Tuesday, January 8, 2013

#293 Chris Chambliss

Card thoughts: Just hangin', dude. Yukkin' it up with Paul Zuvella.

The player: Chambliss was considered a clubhouse leader when he played with the Braves. A good fielder at first despite throwing right (he batted left), he also had the ability to drive in runs, despite not being a spectacular power hitter.

As the first pick overall for the lowly Indians in 1970, Chambliss was basically assured a fast track to the majors. He immediately made an impact in the majors, winning the Rookie of the Year award the next season over a really weak crop of rookies (second place finisher Bill Parsons went 13-17 for the Brewers).

The Indians were really terrible in the early 70s, and Chambliss didn’t really get a chance to show what he could do. His liberation came with a trade to Yankees, that was really quite a steal for the Bronx Bombers. In exchange for Chambliss, pitcher Cecil Upshaw (3.02 ERA in relief in 1974), and Dick Tidrow (11-9 starting in ’74, several good years in relief after that), the Indians got four pitchers, only Tom Buskey being effective after the trade.

Chambliss became one of the core players of the dominant Yankee teams of the mid to late 70s.  From 1976-1978, he drove in over 90 runs each year, with a career high 96 driven in in 1976. That year, he also placed 5th in MVP voting and made his only all-star game.  Chambliss capped off his best season by giving the Yankees their first pennant in over 10 years by hitting a walk-off homer off Royals pitcher Mark Little in the ALCS. This got a little dicey as the fans mobbed the field, knocking Chambliss over. He probably never touched home plate.

Chambliss played in the World Series each of his 90-RBI seasons: He hit well in a loss to Cincy in 1976 (.313) and in beating the Dodgers in 1977 (.792 OPS, 3 extra base hits), but struggled in the 1978 series (.182 slugging percentage).

After a trade after the 1979 season, Chambliss was a Blue Jay for a month, and then moved on to the Braves. Two players (#45 Damaso Garcia and #119 Barry Bonnell) already covered on this blog were involved in those transactions. Chambliss was still an effective hitter as grew older as a Brave. Since he now played his home games at the “Launching Pad” (Fulton County Stadium), his power improved. Chambliss hit a career high 20 home runs in 1982, and tied that number the next year.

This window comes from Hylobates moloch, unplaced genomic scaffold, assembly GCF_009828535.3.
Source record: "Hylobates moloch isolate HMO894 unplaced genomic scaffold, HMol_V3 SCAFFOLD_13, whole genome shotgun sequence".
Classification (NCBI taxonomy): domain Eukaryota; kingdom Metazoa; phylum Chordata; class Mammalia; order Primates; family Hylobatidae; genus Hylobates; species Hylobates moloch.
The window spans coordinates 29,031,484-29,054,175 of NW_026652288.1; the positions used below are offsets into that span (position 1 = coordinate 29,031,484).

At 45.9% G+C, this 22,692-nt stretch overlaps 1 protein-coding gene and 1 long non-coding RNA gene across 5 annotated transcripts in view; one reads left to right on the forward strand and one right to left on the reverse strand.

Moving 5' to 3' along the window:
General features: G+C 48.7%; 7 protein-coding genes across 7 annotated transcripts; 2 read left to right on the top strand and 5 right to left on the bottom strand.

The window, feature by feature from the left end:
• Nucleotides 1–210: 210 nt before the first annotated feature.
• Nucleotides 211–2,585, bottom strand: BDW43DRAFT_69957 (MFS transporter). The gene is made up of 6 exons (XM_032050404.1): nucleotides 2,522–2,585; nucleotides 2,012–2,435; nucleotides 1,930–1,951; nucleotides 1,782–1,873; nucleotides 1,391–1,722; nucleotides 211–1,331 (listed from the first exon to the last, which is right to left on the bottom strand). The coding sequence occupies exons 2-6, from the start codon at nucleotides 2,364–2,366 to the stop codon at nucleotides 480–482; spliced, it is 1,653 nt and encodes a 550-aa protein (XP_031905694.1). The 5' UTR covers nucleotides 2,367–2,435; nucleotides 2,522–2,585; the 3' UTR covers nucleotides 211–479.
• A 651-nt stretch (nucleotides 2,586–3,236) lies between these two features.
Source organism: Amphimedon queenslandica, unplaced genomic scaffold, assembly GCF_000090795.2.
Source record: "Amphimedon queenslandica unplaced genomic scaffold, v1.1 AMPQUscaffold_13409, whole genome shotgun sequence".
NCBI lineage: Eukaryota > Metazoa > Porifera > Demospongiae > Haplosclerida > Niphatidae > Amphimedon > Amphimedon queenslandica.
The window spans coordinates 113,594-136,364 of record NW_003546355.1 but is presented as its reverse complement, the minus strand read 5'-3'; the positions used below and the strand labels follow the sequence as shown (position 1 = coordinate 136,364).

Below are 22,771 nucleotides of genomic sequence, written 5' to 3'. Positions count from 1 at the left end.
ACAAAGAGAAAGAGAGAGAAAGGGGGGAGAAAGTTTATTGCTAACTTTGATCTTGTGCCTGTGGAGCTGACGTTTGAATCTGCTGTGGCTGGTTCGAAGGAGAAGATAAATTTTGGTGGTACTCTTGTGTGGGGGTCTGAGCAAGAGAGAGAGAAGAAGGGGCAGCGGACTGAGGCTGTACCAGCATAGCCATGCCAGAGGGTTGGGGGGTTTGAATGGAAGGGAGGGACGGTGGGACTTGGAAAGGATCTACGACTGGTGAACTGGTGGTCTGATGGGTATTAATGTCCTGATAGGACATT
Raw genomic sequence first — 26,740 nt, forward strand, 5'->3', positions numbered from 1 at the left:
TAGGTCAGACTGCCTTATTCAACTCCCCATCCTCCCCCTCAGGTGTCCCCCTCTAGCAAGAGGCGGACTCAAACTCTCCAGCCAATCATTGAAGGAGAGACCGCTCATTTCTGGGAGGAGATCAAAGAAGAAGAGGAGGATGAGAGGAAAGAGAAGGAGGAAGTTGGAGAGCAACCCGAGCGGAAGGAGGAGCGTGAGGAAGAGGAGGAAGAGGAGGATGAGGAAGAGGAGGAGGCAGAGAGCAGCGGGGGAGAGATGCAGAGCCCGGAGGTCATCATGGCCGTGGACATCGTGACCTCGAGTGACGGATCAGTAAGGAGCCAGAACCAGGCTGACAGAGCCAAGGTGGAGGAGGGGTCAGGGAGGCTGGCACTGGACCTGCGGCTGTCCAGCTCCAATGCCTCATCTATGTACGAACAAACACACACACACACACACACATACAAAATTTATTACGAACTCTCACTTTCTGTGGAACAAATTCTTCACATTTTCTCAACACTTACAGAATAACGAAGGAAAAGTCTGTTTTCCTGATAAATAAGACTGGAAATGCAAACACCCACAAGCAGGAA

Chambliss’ last year as a regular first baseman was in 1984 where he hit 9 home runs, drove in 47, and hit .247. With Bob Horner moving to first base in 1985, he was relegated to the bench. As a pinch hitter the next two seasons, Chambliss was much more effective in that role in 1986 when he hit .294.

As the hitting coach for the Yankees in 1988, he came back for one last at bat where he struck out. Chambliss has been either a coach or manager pretty much since he retired. For a long time, Chambliss’ name came up every time there was a vacancy, but that has died down in recent years. Last season, he was the hitting coach for the Mariners.

Rear guard: First the obvious--the card is horribly miscut. But strangely enough, only on the back. 

Chambliss' five hits were four singles and a double. He scored twice: Once on a sacrifice fly by shortstop Jim Mason, and again on a Rick Bladt single. Chambliss drove in three guys with hits: Roy White, Graig Nettles, and Thurman Munson.

1 comment:

Anonymous said...

He was escorted back to touch the plate later, only to find it gone.

Here's a good first-person account of the play. http://espn.go.com/blog/new-york/yankees/post/_/id/11296/chris-chambliss-remembers-his-walk-off-hr